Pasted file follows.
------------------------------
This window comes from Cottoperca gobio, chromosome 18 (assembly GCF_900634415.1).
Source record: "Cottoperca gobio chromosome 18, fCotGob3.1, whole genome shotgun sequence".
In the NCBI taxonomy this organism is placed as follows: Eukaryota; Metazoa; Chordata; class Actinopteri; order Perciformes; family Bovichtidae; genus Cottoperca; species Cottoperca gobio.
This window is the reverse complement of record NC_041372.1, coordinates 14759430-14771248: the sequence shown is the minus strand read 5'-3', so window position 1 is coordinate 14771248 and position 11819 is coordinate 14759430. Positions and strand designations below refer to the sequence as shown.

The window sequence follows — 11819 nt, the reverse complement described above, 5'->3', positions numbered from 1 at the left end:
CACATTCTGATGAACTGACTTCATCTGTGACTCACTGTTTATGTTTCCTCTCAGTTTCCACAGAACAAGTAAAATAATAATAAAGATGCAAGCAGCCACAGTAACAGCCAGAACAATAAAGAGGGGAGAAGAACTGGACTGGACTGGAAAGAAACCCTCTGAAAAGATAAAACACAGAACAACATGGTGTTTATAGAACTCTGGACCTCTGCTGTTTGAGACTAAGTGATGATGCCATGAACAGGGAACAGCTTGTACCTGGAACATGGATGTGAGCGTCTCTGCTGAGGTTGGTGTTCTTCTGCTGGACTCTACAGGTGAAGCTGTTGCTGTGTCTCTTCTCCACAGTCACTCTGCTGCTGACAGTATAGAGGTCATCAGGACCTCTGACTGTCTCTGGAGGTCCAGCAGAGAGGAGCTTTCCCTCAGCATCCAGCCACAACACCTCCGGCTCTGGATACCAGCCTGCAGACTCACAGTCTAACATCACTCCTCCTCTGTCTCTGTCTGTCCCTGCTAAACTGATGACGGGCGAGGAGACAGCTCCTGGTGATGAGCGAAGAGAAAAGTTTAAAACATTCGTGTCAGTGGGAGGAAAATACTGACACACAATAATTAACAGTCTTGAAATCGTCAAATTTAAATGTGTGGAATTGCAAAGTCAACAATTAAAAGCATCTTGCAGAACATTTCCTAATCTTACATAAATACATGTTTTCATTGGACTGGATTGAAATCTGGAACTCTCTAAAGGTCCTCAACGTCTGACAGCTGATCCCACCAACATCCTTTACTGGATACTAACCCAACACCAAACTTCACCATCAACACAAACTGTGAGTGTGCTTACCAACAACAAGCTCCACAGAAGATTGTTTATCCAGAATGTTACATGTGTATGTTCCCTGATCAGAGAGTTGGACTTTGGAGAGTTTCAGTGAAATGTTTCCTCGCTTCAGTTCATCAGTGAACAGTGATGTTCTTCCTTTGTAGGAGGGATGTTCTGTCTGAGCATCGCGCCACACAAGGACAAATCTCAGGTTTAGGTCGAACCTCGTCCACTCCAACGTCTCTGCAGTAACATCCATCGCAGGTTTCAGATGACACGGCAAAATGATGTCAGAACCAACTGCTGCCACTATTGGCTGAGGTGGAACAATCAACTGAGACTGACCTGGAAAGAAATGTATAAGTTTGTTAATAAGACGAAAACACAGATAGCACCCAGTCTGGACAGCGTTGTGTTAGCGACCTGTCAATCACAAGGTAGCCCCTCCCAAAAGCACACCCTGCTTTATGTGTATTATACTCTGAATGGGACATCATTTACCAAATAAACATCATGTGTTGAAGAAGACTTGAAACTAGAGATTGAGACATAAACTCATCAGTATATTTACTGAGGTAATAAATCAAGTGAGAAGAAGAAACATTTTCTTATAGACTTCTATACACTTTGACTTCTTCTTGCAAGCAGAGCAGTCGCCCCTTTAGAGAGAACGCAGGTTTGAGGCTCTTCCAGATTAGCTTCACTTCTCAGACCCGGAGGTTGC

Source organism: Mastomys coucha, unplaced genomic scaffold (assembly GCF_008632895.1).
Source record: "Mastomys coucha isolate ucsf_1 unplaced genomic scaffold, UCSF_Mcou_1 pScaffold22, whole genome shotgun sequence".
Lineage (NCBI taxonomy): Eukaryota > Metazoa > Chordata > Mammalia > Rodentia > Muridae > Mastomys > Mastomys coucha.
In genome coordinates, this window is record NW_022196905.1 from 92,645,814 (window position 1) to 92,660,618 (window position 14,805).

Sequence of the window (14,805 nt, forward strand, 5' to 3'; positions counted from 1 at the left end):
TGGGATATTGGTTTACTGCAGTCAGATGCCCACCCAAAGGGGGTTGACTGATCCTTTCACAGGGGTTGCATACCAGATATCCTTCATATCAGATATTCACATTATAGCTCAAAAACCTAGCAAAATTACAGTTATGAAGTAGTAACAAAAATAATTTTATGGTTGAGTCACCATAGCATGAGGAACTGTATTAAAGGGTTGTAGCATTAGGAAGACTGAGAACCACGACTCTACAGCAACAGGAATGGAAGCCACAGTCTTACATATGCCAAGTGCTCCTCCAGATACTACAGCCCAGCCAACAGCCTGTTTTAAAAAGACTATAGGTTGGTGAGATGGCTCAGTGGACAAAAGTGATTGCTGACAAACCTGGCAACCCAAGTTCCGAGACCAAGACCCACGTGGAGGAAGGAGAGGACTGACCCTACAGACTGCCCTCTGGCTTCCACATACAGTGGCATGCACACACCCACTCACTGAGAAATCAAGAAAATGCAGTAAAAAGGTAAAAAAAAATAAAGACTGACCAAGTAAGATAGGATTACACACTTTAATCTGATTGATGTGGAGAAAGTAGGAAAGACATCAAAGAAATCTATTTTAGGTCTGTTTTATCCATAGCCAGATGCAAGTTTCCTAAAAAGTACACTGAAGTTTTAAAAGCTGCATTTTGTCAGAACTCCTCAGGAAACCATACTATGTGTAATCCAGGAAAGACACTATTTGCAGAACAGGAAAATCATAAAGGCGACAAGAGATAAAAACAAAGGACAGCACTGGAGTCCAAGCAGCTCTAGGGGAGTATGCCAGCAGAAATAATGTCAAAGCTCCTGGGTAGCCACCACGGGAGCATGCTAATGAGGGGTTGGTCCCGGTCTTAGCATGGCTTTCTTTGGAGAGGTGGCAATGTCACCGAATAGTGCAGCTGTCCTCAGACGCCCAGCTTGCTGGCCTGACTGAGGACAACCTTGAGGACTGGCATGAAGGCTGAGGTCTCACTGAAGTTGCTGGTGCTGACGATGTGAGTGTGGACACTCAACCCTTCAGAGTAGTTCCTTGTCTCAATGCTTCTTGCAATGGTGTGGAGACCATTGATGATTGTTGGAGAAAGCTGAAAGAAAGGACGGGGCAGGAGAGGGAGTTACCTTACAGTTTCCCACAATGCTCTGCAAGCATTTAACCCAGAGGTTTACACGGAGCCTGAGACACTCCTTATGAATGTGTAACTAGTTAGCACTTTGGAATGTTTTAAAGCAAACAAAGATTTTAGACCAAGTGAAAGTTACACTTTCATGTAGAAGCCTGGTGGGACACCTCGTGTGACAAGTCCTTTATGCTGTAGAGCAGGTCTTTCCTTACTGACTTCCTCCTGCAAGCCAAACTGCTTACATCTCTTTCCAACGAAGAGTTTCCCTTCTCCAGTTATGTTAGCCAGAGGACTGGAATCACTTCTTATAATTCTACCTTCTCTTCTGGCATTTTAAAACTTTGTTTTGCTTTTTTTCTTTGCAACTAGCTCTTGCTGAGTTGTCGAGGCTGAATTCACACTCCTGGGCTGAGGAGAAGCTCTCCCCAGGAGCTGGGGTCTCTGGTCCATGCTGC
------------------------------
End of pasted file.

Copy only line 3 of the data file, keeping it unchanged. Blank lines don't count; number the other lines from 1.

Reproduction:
In the NCBI taxonomy this organism is placed as follows: Eukaryota; Metazoa; Chordata; class Actinopteri; order Perciformes; family Bovichtidae; genus Cottoperca; species Cottoperca gobio.